AUSTIN, Texas - Residents living below the West William Cannon Bridge in South Austin are voicing frustrations about the recent ongoing stabilization project.
Wiley, a South Austin resident, took FOX 7 on a walking tour of a few backyards sitting in the shadows of the bridge.
"You can see the soil grout all over this yard right here," he said. "It kills the grass is what it does."
In August 2022, the City observed cracks and potholes forming in the bridge road due to movement underneath the asphalt.
A temporary fix was made before stabilization work began this year.
Work is occurring between Cannonleague Drive and the Union Pacific railroad tracks. Crews will install more than 500 soil nails into the bridge’s retaining walls before adding a new layer of concrete to stabilize the sediment beneath the roadway, according to the City.
However, direct neighbors of the bridge are pretty fed up with the cement grout and dust blowing into yards.
"Living under these conditions is not very comfortable," said Beatrice, another resident who has lived in her home long enough to watch the bridge first being built.
It’s not just the impact to yards. They are concerned about the toxicity of the cement.
"It’s floated through the neighborhood and if you read up on cement grout it’s pretty toxic," said Wiley.
"There is an acrid smell of chemicals lingering in the backyard that is irritating to the eyes and nose," said another resident via email. "My wife is particularly sensitive to this sort of thing and has experienced some irritation inside the house even without going back there."
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In May, the City began stabilizing the retaining walls using emergency funds from its operation budget.
"Prior to construction, residents near the bridge were notified of upcoming construction by door hangers. The door hanger included an invitation to a virtual meet the contractor meeting on May 4. Presentation materials and meeting recordings were made available online for those who were unable to attend. Residents were given the contact information of the construction inspector and project manager so that they could reach out with individual concerns or questions. The inspector continues to speak with residents one-on-one in person when questions arise or via text," said a City spokesperson in a statement shared with FOX 7.
"Additionally, a project website was created so residents could learn more about the project and submit questions to the project team. A stakeholder list of nearby residents was created, and they were emailed notifications about upcoming construction and ways to ask questions."
However, residents said more proactive measures should have been taken.
"They should’ve put a barrier all the way across to protect the neighborhood rather than pollute it with toxic chemicals," said Wiley.
According to the City, residents who feel the City has caused damage to their property or person can file a claim by sending a letter within 45 days from the date of the incident with the following information: date, time, location, description of what occurred, type of damage(s) or nature of injury, copies of invoices, receipts, and/or estimates, any additional documents supporting the claim (i.e., photos, diagrams, statements, police reports, etc.) and a full mailing address and daytime telephone number.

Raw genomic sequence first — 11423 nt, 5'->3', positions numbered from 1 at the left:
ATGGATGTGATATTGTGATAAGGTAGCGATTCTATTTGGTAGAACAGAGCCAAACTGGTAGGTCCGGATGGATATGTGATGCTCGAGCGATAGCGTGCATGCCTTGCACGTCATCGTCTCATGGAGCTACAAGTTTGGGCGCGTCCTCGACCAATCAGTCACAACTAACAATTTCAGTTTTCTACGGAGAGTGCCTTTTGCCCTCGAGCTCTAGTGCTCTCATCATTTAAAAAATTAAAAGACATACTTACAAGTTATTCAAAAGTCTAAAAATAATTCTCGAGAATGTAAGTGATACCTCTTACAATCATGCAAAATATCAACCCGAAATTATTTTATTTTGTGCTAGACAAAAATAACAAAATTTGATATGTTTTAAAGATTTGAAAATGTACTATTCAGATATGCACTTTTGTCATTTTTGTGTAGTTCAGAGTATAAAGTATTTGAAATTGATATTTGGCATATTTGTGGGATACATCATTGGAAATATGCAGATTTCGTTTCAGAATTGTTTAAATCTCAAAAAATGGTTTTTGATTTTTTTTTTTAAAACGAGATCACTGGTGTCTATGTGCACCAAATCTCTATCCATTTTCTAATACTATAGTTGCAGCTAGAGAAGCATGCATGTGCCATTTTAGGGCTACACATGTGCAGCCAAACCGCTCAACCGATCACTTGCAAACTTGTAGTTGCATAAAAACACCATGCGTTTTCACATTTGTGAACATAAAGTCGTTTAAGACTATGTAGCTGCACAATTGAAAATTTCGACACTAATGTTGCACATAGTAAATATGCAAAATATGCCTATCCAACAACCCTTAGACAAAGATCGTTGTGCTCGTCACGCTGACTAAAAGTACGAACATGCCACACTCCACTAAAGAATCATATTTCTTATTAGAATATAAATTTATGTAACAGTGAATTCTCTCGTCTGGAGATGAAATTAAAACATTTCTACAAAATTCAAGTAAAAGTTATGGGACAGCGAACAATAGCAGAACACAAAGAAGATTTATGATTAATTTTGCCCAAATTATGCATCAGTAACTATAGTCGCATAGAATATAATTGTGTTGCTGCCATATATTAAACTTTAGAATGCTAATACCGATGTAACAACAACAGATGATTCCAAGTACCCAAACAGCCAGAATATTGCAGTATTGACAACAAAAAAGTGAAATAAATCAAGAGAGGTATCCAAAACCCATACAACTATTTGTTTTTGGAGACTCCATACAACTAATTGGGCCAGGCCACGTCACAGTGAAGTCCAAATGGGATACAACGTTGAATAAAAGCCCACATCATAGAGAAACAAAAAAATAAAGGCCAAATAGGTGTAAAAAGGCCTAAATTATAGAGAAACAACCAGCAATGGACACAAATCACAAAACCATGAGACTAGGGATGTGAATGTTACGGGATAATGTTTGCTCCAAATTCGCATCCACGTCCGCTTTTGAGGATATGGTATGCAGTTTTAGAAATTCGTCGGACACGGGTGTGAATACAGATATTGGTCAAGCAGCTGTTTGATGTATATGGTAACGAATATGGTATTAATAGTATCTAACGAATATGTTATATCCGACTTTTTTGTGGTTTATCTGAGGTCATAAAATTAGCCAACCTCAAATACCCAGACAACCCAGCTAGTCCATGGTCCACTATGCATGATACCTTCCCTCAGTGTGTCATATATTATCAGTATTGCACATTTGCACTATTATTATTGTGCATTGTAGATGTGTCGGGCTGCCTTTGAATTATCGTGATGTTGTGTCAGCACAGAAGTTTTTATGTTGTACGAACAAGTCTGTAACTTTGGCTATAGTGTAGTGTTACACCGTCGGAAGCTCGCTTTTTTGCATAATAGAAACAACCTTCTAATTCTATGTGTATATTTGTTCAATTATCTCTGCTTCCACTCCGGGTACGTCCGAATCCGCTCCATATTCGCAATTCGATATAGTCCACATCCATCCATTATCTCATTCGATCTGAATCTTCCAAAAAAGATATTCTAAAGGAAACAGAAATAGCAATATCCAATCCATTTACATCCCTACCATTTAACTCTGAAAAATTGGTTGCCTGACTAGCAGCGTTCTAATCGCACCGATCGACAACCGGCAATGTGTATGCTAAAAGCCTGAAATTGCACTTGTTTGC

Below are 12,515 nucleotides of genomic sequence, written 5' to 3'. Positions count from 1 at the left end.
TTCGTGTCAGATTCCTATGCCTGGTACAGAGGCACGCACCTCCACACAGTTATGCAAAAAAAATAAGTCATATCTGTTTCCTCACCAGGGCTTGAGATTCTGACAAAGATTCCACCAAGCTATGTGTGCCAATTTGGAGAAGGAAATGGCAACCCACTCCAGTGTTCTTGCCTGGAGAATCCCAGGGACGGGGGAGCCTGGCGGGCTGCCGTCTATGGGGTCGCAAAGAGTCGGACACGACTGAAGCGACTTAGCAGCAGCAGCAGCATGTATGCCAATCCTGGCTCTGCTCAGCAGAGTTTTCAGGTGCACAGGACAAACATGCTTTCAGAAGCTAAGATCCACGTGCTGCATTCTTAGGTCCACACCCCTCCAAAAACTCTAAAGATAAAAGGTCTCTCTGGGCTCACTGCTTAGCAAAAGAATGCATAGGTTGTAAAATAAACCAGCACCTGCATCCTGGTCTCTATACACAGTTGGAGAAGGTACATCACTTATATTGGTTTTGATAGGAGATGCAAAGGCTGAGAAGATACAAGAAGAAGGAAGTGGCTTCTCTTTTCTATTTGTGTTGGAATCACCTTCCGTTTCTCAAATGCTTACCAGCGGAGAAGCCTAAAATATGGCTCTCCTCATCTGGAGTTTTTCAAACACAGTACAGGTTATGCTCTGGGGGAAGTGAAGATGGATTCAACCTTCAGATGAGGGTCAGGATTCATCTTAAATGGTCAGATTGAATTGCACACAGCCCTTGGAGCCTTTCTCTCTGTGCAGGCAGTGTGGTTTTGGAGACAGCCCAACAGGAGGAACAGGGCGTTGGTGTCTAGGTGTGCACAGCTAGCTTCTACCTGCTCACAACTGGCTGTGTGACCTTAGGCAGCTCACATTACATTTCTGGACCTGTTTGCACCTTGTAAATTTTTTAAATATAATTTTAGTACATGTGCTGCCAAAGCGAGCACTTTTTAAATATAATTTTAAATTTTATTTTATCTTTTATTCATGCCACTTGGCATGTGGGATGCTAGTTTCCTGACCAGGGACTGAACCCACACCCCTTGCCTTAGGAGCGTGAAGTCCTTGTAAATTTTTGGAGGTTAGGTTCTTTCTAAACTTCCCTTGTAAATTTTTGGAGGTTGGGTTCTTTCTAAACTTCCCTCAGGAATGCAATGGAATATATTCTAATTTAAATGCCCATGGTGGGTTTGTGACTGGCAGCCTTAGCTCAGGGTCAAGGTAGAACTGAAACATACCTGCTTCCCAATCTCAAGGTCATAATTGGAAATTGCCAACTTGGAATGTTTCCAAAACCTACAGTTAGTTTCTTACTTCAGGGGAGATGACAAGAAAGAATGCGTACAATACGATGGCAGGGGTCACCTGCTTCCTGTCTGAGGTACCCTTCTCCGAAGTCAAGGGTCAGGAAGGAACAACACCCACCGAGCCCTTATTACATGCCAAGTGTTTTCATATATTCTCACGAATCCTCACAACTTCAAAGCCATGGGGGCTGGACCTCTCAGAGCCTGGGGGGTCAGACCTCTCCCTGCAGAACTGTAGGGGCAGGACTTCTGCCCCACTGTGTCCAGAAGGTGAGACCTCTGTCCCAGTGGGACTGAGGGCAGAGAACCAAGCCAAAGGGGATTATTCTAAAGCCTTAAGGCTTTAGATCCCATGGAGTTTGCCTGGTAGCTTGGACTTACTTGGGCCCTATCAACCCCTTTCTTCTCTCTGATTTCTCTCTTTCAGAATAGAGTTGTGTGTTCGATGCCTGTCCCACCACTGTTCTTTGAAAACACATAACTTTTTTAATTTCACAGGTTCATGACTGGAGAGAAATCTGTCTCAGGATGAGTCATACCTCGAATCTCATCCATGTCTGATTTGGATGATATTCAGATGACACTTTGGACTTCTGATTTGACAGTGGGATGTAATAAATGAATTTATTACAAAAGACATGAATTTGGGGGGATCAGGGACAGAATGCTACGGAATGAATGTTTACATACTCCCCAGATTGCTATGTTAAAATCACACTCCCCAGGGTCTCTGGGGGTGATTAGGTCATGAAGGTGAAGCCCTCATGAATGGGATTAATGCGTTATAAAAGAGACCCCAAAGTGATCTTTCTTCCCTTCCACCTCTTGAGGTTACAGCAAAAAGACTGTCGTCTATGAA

The information can be mailed, faxed or emailed to:
City of Austin Law Department
P.O. Box 1546
Austin, Texas 78767-1546
Filing a claim is something at least some of the residents plan to do. Wiley shared estimates with FOX 7 for his yard and his neighbors’ yards for thousands of dollars' worth of work including replacing grass and cleaning windows - damage they claim is a direct result of the ongoing bridge work.
"It’s a mess," he said.
According to the City, the bridge repairs are considered an "urgent safety project."
"The safety of our community is a top priority for the City of Austin. All City of Austin work is done in compliance with Texas Commission on Environmental Quality (TCEQ) regulations, and all projects are regulated under Occupational Safety and Health Administration (OSHA) standards.
Before construction begins on any project, the team works to identify all unique site conditions that may require additional safety measures. Once work is underway, our teams will adapt to meet the needs of the project site.
For the West William Cannon Bridge project, our contractor used an industrial work tarp to add another physical barrier between the work and the residential properties. Additionally, once construction is completed a 6-foot privacy fence will be installed to address residents’ concerns.
The project team is working with a focus on minimizing construction impacts to residents and businesses. All project work is being completed within City easements."
Construction is expected to last through November 2023.
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